‘Go back to the source,’ urges historian Bruce Dearstyne

Enterprise file photo — Marcello Iaia

Bruce Dearstyne


GUILDERLAND — Historian Bruce Dearstyne has just published a book he hopes will be judged.

“The Crucible of Public Policy: New York Courts in the Progressive Era,” his latest book published by the State University of New York Press, examines cases heard by the state’s top court, the Court of Appeals, which Dearstyne posits was arguably the second most important in the nation, behind the United States Supreme Court.

In the early part of the 20th Century, the Court of Appeals served as a place of test or trial where forces interacted to cause change — a crucible.

Dearstyne’s book shows how the high court mediated among the competing rights of the legislature to regulate through laws, of business owners to manage their businesses without government interference, and of individual New Yorkers to exercise personal liberty.

What he strove to do in his book, Dearstyne says in the week’s Enterprise podcast, is “to present the evidence and say to people … read the decisions for yourself.”

“I would say they have something of an obligation to do it,” said Dearstyne. Too much these days, he says, what we learn is filtered through what other people think and say.

“Go back to the source,” Dearstyne urges. “Read for yourself.”

In the same vein, he urges New Yorkers to read their own state constitution, written in 1777, just as they should read the United States Constitution, adopted in 1787 — with parallel themes to New York’s.

“People seldom sit down and read the United State’s Constitution,” says Dearstyne, noting it’s not that long; neither is the 1777 state constitution at about 5,000 words.

New York’s constitution starts by quoting the Declaration of Independence. Both documents build in safeguards against tyranny but also say to individuals: “Here’s how we’re going to live together. Here’s the rules of the road. You know, the guardrails. You’ve got to stay in these. If you get outside of them, you’re going to have trouble … Or the court’s going to head back in.”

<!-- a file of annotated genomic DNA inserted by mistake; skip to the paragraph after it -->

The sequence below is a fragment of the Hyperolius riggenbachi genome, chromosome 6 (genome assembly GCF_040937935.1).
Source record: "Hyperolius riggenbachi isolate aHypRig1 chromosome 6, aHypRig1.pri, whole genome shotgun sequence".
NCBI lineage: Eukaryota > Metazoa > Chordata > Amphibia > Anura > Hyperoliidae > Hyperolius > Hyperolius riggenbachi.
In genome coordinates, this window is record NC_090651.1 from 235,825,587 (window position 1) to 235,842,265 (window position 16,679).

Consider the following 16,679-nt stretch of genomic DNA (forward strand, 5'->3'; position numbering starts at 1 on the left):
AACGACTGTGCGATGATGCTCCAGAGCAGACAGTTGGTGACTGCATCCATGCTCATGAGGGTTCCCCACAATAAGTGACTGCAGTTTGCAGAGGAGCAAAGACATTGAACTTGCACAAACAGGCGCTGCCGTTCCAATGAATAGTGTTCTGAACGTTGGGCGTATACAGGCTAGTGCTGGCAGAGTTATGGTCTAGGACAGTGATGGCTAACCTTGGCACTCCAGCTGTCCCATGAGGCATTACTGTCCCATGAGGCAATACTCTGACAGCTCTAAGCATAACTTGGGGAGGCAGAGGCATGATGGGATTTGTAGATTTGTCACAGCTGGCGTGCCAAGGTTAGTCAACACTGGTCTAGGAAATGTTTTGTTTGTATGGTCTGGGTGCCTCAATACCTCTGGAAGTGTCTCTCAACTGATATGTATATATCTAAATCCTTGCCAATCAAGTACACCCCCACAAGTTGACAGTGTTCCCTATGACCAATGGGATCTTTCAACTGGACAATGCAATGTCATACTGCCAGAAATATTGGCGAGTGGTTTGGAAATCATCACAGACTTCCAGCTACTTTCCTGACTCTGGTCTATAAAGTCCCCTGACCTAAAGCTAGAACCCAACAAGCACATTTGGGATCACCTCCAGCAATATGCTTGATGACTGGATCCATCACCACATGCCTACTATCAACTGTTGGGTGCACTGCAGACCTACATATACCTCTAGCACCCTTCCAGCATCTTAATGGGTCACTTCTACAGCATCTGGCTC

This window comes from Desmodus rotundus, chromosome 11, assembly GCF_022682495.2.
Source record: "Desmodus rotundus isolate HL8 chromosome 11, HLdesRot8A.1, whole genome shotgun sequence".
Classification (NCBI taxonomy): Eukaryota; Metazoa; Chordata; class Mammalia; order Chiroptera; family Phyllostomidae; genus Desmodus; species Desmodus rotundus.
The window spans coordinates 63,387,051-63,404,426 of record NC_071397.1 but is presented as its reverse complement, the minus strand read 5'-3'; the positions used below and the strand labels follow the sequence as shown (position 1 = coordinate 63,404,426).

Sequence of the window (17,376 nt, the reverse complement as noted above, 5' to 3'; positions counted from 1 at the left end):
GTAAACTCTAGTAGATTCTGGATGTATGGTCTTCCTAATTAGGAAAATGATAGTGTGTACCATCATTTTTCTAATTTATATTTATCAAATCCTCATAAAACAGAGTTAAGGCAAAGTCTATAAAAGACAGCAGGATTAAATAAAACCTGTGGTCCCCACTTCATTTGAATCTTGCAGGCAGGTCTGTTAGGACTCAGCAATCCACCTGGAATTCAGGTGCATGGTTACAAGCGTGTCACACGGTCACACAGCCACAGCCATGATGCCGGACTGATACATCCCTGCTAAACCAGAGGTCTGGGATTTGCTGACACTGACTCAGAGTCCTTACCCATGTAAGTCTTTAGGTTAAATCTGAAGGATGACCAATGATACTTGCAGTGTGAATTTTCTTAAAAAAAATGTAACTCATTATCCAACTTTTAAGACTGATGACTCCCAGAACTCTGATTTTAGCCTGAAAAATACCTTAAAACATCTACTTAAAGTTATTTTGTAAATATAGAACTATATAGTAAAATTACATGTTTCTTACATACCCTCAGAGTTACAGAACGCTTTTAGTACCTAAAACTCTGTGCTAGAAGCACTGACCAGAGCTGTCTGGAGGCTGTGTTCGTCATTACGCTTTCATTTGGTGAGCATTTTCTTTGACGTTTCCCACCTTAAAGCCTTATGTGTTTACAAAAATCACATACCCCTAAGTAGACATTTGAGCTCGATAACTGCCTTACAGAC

Dearstyne hopes his book will engender empathy for the courts.

These days, Dearstyne believes, people are programmed to have a short historical memory and many don’t find history exciting.

For Dearstyne, it’s riveting. 

“It’s about people. It’s about cause-and-effect relationships,” he says of history. “It’s about things that really count.”

Dearstyne, who grew up on a farm in Berne, surrounded by history, revered his teachers at Berne-Knox. He was the first in his family to go to college, studying history at Hartwick College in Oneonta.

There, he wrote his senior thesis on Alton B. Parker, New York’s Progressive Era judge, defeated in his 1904 presidential run against Theodore Roosevelt. A chapter in “The Crucible” is devoted to that run.

Dearstyne went on to get his Ph.D. in history from Syracuse University and has taught history at the University of Maryland, the University at Albany, and at Russell Sage College. He spent the bulk of his career as the program director of the New York State Archives and relishes doing research with original documents.

In researching “The Crucible,” Dearstyne used the Court of Appeals archival records, most of which hadn’t been used before. That way, he could see what the judges had in front of them when they made their decisions. This includes briefs from both public authorities defending the laws and complainants’ attorneys challenging the laws.

The Progressive Era, from about 1900 to 1920, is Dearstyne’s favorite. He sees it as “a time of reckoning.”

“A lot of issues and problems built up in the late 19th Century relating to organization, industrialization, and the large number of immigrants coming in,” says Dearstyne. There was a sense in the country that a lot of these built-up issues hadn’t been addressed.

Dearstyne defines three groups pushing for progress on the issues: editorialists and journalists doing investigative work, disparagingly called “muckrakers” by Theodore Roosevelt; middle-class professionals, including many women, pushing for reform; and political leaders such as Roosevelt, Woodrow Wilson, Charles Evans, and Al Smith.